In the case of Melaleuca View Pty Ltd v Sutton Constructions Pty Ltd  QSC 226, the Queensland Supreme Court held that the defendant had failed to serve a payment schedule in accordance with the BIF Act, because the payment schedule did not:
- identify the relevant payment claim to which it was responding to; and
- confirm the amount (if any) proposed to be paid in respect of the relevant payment claim.
The Court confirmed that the onus is on the respondent to ensure it has complied with the requirements of the BIF Act, just as a claimant must provide a payment claim that accords with the BIF Act.
Failure to properly serve a payment schedule
To ensure your interests are properly protected, you must ensure that your payment schedule is properly served. In order to ensure there is no dispute regarding service of the payment schedule, it is best practice to send the payment schedule to the address(es) for service listed in the relevant construction contract, including (among other things) the relevant postal address, registered office and email address.
If you do not serve your payment schedule by the above means, and the matter proceeds to adjudication, there is a risk that the adjudicator may determine that the payment schedule was not validly served and determine that the amount claimed within the payment claim is due and owing.
Under the BIF Act, if you have failed to serve a payment schedule, then you will be prohibited from making an adjudication response. This means that, when the adjudicator is making their decision, the adjudicator will generally only consider the adjudication application and the relevant payment claim, as well as determining issues of jurisdiction (that is, among other things, that there was a valid reference date under the contract to serve the payment claim). To that end, without a valid payment schedule, the adjudicator may be more inclined to find in the claimant’s favour in the absence of an adjudication response, which also exposes you to having to pay the adjudicator’s fees of the adjudication.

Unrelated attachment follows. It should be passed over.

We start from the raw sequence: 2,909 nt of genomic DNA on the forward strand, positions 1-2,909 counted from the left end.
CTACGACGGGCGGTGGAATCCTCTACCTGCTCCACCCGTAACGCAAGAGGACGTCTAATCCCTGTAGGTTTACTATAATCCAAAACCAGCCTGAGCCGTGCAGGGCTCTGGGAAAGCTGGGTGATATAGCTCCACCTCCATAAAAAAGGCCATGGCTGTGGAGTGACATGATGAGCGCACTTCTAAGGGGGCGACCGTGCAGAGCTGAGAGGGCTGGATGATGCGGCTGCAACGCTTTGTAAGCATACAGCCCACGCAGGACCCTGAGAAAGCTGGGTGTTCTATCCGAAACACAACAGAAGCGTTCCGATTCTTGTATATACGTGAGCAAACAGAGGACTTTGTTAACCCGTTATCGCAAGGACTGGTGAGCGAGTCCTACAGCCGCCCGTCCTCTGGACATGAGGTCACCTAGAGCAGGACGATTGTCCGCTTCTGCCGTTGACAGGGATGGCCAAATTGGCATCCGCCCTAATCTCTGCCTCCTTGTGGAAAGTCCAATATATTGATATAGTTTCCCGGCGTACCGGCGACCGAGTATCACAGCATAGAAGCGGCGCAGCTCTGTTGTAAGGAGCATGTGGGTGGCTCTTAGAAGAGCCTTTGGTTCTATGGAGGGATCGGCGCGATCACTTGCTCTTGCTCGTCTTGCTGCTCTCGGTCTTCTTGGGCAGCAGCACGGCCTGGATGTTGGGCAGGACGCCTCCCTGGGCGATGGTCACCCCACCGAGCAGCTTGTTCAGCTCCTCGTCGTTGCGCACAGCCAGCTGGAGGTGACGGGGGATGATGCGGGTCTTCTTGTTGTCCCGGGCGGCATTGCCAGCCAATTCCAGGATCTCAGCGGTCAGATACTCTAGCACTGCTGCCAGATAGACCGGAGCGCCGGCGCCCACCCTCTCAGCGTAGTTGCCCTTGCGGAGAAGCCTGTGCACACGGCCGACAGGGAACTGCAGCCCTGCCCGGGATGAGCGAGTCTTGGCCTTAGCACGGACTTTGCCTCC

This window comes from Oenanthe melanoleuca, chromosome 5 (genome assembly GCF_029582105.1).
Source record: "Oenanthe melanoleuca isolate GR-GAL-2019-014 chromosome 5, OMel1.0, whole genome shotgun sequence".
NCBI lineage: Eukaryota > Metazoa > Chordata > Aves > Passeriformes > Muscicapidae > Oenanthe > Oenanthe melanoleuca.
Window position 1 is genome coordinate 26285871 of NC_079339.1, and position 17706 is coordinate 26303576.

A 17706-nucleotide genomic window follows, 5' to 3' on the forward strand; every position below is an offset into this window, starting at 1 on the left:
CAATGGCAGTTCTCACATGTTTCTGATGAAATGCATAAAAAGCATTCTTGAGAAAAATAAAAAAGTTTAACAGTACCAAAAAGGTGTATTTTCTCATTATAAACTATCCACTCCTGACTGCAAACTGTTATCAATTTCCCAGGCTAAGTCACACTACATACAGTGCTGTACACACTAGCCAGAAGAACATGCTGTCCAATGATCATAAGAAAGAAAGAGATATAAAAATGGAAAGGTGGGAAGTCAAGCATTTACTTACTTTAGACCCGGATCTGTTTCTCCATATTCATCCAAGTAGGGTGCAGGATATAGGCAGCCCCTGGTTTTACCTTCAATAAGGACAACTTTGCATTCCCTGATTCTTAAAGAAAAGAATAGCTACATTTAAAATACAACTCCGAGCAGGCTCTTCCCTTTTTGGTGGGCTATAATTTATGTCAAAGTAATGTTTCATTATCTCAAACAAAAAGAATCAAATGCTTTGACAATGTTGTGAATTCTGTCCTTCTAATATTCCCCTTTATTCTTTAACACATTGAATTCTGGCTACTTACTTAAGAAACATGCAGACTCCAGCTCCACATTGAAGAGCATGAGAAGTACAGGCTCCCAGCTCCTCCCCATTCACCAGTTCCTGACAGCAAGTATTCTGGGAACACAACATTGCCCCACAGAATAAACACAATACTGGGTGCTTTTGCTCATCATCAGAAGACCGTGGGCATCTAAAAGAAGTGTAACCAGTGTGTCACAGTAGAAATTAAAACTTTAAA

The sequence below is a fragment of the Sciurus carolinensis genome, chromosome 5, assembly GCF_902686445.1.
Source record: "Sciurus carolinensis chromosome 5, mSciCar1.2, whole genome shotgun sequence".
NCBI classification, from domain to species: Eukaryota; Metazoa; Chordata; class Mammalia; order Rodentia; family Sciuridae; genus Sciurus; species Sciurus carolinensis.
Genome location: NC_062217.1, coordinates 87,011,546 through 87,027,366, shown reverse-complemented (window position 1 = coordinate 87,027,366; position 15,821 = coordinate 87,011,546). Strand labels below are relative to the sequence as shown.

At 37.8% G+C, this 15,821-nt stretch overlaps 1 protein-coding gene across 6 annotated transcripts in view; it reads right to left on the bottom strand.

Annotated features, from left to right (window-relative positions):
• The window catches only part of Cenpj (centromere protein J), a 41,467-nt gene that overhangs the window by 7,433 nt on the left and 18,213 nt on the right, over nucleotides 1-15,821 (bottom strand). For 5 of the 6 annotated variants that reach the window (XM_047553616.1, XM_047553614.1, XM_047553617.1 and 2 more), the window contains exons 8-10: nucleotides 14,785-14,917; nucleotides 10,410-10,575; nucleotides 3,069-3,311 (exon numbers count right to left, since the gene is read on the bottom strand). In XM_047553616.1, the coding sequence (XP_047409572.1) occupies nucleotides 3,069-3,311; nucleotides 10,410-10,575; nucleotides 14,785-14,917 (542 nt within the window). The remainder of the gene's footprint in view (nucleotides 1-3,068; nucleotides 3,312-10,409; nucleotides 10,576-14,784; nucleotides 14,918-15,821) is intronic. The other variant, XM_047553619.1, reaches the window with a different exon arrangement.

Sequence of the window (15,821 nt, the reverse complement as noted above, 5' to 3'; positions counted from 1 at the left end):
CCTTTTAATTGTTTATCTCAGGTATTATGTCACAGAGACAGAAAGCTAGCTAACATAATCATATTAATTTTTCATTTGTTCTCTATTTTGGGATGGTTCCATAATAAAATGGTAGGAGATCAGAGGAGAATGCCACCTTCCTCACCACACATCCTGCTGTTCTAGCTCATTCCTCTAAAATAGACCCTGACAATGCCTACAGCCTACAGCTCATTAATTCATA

FAILURE TO PROPERLY ACKNOWLEDGE A COMPLEX PAYMENT CLAIM:
Under the BIF Act, a complex payment claim is a payment claim for an amount more than $750,000. Under the BIF Act, a respondent is allowed a greater time to provide an adjudication response to complex payment claims, which will be addressed in Part 3 of this newsletter series.
OUR ROLE AS LITIGATION LAWYERS GOLD COAST
If you are looking to seek legal advice regarding a building or construction dispute, Ramsden Lawyers are able to assist you in navigating the procedures set out under the BIF Act. There are strict timeframes that you must follow whether defending or bringing a claim in building and construction disputes. You must act without delay in order to protect your interests, so please do not hesitate to contact our experienced litigation lawyers Gold Coast to arrange a free, no obligation initial consultation.
The content of this article is intended to provide a general guide to the subject matter and must not be relied on as legal advice. Specific advice should be sought about your circumstances.